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A Broken Breed


PartridgeCartridge

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I am always a little leery of PBs, and pay close attention when I'm around them, but I can't say that I've ever had a bad experience with one. Some of the owners who feel the need to decorate them with spiked collars, while they chain them in the back of open Jeeps with chrome plated log chains, concern me far more. I do get concerned when one gets around my dog. It seems to me that dogs of any breed are more likely to fight with another dog than with a person and, quite honestly, my setter wouldn't have a chance against a PB.

As for the breed being broken, I don't think it is. In fact, I think they do exactly what they were bred to do. I just don't know that a dog with those bred-in instincts should be exposed to the general public. The first PBs I was around were owned by a man in the deep south whose property bordered swamp and river. His kids played freely with the dogs in the yard but he said that wouldn't be possible without the PBs to protect them from the water moccasins and alligators that often came into the yard. I feel certain he never took the dogs to a Farmer's Market or social gathering. They were simply dogs with a job to do.

PC, sorry to hear about your friend and hope all works out well for him. I actually thought you were tugging our legs when I first read the post. Sorry for interpreting that wrong.

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MTRookie76
Dave, very sorry about your friend. I hope he makes a full recovery mentally and physically.
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Virgil Kane

I live in the verbs and we have a guy in the neighborhood that has 2 PB's. Fits what Wyo has described to a "T". I walk my Britt on the sidewalk and this jagbag struts down the middle of the street with his PB's in tow. Makes cars wait and yells at them when they go around him and his thugs. He intentionally will see someone coming with a dog and go to their side of the street because he gets a kick out of his dogs lunging at the end of their leads at the unsuspecting dog walkers and dog. Since this guy got these PB's a few years ago I now carry concealed when walking my dog in what should be a safe neighborhood. It's just a matter of time before these dogs kill something be it another dog or a child. I often think that this guy needs a good a$$ whipping, after all he's encouraging their behavior.

That being said, while I do not trust these breeds I have to wonder if most problems are from first time dog owners that have no business owning a breed like PB's. Hey I love dogs and have owned Britt's, Treeing Walkers and Cockers but as an example  I  don't think I would never own a Chessie, I don't think I could handle one and know my limitations. Not that Chessies are bad dogs, they are not but the ones I have had contact with are a bit aggressive compared to Britt's and I just don't have the skills necessary to train such a dog . I wouldn't ever consider owning a PB and for first time dog owners I think  they are taking on something they have little chance of being successful at.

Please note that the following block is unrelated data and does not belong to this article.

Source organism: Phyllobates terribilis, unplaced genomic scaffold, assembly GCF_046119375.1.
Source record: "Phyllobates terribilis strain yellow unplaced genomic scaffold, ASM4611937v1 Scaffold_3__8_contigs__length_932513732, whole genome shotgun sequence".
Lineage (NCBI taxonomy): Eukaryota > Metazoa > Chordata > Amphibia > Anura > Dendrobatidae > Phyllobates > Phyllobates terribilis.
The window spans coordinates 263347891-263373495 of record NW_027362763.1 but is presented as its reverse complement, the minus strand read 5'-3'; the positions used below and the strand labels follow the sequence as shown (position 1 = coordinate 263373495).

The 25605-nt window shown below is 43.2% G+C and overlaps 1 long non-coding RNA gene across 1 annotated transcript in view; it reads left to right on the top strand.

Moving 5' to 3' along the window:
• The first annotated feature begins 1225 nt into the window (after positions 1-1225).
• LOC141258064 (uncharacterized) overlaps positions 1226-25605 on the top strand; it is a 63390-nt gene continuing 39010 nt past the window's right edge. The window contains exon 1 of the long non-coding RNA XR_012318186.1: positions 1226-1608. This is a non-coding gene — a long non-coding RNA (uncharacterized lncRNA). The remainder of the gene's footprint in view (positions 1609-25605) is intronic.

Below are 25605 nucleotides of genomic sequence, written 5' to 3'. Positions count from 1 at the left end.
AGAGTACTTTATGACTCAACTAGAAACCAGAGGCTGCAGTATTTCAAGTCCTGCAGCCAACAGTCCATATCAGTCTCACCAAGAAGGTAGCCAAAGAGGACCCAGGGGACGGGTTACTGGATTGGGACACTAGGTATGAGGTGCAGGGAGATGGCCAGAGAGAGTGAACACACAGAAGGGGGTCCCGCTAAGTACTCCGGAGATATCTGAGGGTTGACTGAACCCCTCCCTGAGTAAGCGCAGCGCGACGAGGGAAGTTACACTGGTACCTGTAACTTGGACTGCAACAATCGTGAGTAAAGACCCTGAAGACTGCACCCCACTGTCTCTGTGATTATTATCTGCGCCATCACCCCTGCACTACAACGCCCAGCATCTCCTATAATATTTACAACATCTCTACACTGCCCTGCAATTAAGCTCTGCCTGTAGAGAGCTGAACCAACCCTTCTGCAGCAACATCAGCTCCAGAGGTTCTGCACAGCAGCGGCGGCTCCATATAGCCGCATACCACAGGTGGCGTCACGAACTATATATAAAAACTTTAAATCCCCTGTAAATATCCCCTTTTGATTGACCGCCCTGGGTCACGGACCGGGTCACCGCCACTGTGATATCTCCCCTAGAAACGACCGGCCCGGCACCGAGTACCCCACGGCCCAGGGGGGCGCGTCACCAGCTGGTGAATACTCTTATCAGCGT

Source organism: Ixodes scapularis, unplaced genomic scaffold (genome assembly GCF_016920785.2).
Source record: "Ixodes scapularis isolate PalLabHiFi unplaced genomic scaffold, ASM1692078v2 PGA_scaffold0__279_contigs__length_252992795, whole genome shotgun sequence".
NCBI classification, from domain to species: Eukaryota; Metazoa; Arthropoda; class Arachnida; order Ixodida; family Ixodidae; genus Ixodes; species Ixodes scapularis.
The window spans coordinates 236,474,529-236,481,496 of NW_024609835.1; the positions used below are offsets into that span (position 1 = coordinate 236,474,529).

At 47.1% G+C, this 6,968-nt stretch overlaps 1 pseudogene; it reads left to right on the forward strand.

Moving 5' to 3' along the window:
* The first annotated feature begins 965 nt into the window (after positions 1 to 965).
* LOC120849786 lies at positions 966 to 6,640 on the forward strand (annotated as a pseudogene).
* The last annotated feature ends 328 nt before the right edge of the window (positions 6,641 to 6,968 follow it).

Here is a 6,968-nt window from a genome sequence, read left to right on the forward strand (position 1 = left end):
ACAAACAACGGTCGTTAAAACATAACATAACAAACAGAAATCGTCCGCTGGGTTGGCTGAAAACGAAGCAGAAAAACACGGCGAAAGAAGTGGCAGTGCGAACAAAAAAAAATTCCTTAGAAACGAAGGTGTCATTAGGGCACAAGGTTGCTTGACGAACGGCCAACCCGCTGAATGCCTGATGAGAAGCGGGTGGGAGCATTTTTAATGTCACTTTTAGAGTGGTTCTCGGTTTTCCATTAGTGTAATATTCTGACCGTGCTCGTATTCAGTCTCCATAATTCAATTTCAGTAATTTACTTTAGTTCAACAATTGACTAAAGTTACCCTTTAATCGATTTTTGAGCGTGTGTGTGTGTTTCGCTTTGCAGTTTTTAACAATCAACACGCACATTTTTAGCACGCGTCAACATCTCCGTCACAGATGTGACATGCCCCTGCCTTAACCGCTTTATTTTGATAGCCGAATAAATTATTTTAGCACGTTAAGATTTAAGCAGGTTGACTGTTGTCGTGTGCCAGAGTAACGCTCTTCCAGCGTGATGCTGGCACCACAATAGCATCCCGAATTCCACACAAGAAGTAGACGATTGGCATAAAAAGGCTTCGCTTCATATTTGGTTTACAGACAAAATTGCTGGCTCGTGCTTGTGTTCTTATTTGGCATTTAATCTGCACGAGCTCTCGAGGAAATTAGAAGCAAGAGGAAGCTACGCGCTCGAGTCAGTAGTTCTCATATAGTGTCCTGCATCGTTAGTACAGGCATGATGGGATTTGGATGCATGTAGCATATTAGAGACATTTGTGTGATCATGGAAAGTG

I got attacked by a yellow lab a few years ago and have the scars on my arm to prove it. The dog jumped at my face when I walked by the dog and it's owner and I blocked it with my arm. Funny that when I went to the hospital to get treatment I was told by the nurse and police officer that the number one dog for recorded dog bites in this area is the Labrador Retriever. I would guess only because of the sear numbers because of their popularity. Had this been a PB I fear I would have been in a fight for my life.

PC I'm sorry to hear about your friend. A tough day indeed, hope he recovers from this tragedy.

Virgil

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Pits represent less than 10% of the dog population yet disproportionately represent attacks and injury. In total dog bites a higher population might show more incidents but that doesn't disprove the inherent danger of that breed.

Breed Bodily harm Child Victims Adult Victims Deaths Maimings % of total dog population

Pit bull 3397 1355 1312 295 2110 6.69%

Rottweiler 535 297 141 85 296 2.76%

Husky 83 51 8 26 27 1.04%

Wolf hybrid 85 70 5 19 49

Bullmastiff (Presa canario) 111 46 41 18 63 .02%

German shepherd 113 65 41 15 73 3.72%

Pit bull-mix 206 78 54 12 115

Akita 70 44 22 8 52 .07%

Chow 61 37 18 8 40 .01%

Doberman 23 12 9 8 12 1.70%

Unidentified 81 16 29 8 32

Boxer 64 19 23 7 31 1.25%

German shepherd-mix 45 28 14 7 30

*Chart ordered by number of deaths; includes only a portion of breeds listed in report.

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Actually the breed is broken, originally when bred for the pit and for fighting they were ruthlessly culled if they ever bit humans.

It had to be done so the owners of the dogs could separate them at the end of a bout in the pit.

Today just the opposite happens, now foolish people intentionally breed them to be human aggressive .

The breed has no place in modern civil society.

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A pit bull thread.....again....the real question is will ther be pit bulls in the after life? :p  :p  :p  :D
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High Mtn Hunter
The first thought I always have whenever I see a pit bull is " why in the hell would anyone choose to own that dog?"  Even a little bit of research would indicate that it is a potentially dangerous breed and the reality is that the breed scares most people to some extent.  So unless you are a thug / drug dealer etc, why would anyone make the choice to get a dog that scares people and is a potentially deadly dangerous animal that is viewed by most people as such?  I just cannot understand that and I see many seeming normal men and women who have these dogs as pets and walk them off leash in my area.  It mystifies me.